T. Balasaraswati tradition of Bharata Natyam

Bharata Natyam is an ancient dance style that developed in temples and palaces in Tamil Nadu, South India.

Bharata Natyam consists of two different kinds of dance:

Nritta: pure, technical dance steps with no meaning; and

Nritya: expressive, interpretative dance, a kind of storytelling through the use of expression (abhinaya) and hand positions (hasta mudras). Abhinaya literally means 'bringing the whole content to the viewers.' A story often has multiple layers: it tells about a heroine and her love, but also about devotion for a specific Hindu deity.

A traditional Bharata Natyam dance performance (margam) has the following items:

Alarippu (invocation, pure dance)

Jatisvaram (pure dance)

Shabdam (some pure dance but mainly storytelling, praising a king or deity)

Varnam (both pure dance but mainly storytelling, more elaborate than in a shabdam. A varnam is the main item of a performance)

Padam (only storytelling, devotional)

Tillana (pure dance)

Slokam (verse in Sanskrit)

Four brothers, Chinnayya, Ponniah, Sivanandam, and Vadivelu, are called the 'Tanjore Quartet'. They lived in Tanjore (Thanjavur) during the rule of King Saraboji II (1798-1832). The margam dance performance format was developed by them, and they organized dance steps (adavus) into groups ('families').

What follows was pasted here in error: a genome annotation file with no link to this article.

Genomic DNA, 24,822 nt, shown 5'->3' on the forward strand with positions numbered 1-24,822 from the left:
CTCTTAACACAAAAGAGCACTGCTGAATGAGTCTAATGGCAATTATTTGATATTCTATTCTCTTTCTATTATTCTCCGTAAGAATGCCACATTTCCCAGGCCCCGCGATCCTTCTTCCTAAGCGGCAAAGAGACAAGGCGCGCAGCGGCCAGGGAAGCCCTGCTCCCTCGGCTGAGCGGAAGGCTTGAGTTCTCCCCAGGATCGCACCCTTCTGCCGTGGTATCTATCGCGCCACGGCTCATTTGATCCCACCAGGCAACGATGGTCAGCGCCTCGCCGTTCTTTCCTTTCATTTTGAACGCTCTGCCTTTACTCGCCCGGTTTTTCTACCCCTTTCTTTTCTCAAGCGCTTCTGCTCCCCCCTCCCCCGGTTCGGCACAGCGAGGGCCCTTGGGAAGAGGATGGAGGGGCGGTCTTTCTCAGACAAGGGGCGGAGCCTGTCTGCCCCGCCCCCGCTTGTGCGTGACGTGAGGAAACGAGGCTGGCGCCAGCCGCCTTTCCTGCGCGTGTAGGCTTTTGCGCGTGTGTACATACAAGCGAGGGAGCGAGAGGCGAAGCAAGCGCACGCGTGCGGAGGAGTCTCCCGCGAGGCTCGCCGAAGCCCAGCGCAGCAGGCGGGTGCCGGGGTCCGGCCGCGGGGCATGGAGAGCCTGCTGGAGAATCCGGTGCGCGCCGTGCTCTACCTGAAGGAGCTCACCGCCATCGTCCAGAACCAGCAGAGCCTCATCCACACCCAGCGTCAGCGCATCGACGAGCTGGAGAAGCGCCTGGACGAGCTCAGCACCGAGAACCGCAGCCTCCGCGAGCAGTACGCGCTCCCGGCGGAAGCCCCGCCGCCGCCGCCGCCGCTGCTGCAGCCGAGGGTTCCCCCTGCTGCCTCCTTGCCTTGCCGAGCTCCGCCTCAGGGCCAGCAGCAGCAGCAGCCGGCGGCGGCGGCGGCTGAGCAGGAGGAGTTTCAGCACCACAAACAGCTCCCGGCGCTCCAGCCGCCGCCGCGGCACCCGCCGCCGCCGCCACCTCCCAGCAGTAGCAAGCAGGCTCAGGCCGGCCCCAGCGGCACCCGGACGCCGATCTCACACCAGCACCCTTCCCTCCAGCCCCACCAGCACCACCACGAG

The great dancer T. (Tanjore) Balasaraswati (1918-1984) was a direct descendant of musicians and dancers of the Tanjore court. Moreover, her guru was Sri Kandappa Pillai, who was sixth generation Nattuvanar (dance master) of the Thanjavur Chinnayya line.

Here is a link to Satyajit Ray's documentary about Balasaraswati:


Two of my favorite statements by Bala: 

"Although the roots of Bharatanatyam run deep into the culture of South India, it has a universal domain because the human soul is the same everywhere and Bharatanatyam seeks to make it blossom in corporeal form."

"The end state of the dance, conceived as yoga for the artist as well as the audience, is to still the mind and to achieve, at least temporarily, an ego-less, thought-free, sense of complete joy and well-being."

Thanks to my teacher Saskia Kersenboom, I am very fortunate and blessed to be a student of this tradition. Even though I will continue learning, my repertoire will only be an extremely modest part of this tradition's legacy and Bala will always remain a much cherished and magnificent example.

Bala on Bharatanatyam, compiled and translated by S. Guhan, The Shruti Foundation, Madras 1991
Journey through a Tradition: Kandappa - T. Balasaraswati Bharatanatyam Technique, Dr. V. Raghavan, translated by Smt. Nandini Ramani, Dr. V. Raghavan Centre for Performing Arts, 2010

For more information please visit Saskia Kersenboom’s website:



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